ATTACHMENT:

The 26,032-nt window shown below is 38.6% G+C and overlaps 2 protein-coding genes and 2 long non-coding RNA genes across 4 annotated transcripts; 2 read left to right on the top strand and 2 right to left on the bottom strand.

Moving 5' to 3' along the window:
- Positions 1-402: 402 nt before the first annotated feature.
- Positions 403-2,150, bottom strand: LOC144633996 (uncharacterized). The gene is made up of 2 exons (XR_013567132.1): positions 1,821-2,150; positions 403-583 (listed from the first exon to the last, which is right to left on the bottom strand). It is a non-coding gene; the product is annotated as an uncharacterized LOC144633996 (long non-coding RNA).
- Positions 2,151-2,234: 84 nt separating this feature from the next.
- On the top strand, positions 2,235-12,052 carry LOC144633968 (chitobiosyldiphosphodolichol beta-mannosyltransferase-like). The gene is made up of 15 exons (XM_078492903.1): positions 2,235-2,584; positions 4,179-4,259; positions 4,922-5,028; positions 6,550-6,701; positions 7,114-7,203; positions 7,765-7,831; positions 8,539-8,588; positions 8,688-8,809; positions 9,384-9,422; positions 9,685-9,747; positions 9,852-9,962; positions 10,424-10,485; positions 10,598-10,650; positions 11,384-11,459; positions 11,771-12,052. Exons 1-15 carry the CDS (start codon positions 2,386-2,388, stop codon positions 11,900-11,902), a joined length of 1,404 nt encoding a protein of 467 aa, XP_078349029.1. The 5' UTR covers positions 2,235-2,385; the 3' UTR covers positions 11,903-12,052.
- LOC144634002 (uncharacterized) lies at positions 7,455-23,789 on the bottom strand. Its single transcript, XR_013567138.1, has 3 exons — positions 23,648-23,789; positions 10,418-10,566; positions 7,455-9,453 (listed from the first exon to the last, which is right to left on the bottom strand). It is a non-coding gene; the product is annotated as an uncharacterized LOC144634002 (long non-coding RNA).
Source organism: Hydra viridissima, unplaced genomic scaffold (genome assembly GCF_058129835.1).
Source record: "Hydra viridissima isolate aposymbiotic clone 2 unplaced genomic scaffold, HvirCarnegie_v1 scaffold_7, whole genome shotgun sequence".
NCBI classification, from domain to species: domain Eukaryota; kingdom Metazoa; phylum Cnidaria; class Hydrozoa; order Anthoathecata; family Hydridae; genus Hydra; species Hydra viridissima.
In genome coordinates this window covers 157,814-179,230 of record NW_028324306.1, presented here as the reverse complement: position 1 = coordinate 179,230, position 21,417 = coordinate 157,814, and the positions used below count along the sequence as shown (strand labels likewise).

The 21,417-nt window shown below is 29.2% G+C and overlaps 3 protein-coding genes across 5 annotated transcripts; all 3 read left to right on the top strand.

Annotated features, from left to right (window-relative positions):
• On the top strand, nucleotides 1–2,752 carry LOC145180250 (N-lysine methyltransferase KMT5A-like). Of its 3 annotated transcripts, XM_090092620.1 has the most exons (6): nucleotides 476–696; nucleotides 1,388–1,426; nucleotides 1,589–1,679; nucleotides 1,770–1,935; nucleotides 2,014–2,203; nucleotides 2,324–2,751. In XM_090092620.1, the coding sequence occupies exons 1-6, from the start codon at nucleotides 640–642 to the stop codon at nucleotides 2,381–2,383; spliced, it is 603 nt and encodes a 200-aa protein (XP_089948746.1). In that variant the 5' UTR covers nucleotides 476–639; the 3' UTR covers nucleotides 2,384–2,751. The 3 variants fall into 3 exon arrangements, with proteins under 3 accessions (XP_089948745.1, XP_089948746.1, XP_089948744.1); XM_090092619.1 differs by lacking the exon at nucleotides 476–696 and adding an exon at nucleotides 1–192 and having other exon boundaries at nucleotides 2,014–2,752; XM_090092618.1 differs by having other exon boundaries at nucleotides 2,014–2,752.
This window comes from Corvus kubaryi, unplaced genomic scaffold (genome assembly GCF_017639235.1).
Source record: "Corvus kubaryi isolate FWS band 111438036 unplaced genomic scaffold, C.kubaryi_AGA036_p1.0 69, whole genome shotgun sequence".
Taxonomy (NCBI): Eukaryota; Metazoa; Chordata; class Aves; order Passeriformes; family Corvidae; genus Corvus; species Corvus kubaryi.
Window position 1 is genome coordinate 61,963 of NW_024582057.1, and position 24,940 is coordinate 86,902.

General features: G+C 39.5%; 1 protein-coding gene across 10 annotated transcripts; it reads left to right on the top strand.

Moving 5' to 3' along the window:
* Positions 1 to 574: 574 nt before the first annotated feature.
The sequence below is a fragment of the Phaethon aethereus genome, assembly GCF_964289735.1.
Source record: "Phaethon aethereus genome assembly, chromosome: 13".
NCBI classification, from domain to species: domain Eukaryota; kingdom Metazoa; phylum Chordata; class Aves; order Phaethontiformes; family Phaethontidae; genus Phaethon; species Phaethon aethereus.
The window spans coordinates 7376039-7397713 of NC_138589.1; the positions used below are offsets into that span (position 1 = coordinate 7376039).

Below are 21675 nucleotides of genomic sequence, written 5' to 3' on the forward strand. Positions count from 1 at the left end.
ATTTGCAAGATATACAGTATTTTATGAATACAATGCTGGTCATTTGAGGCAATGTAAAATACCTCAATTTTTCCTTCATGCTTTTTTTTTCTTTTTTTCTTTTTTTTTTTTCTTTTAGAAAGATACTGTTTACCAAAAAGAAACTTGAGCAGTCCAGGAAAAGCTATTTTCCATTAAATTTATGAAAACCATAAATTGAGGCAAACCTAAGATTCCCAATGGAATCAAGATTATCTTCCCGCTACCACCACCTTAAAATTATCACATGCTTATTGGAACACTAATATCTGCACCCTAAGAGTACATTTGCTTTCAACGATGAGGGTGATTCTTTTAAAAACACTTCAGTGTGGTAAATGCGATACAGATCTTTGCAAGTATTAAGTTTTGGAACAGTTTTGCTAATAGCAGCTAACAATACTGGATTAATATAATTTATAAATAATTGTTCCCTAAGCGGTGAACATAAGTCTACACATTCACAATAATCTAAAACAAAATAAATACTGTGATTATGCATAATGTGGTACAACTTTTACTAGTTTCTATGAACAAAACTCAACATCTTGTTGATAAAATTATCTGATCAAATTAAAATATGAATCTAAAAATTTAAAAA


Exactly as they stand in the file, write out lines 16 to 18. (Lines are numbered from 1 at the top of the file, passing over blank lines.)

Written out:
Source record: "Corvus kubaryi isolate FWS band 111438036 unplaced genomic scaffold, C.kubaryi_AGA036_p1.0 69, whole genome shotgun sequence".
Taxonomy (NCBI): Eukaryota; Metazoa; Chordata; class Aves; order Passeriformes; family Corvidae; genus Corvus; species Corvus kubaryi.
Window position 1 is genome coordinate 61,963 of NW_024582057.1, and position 24,940 is coordinate 86,902.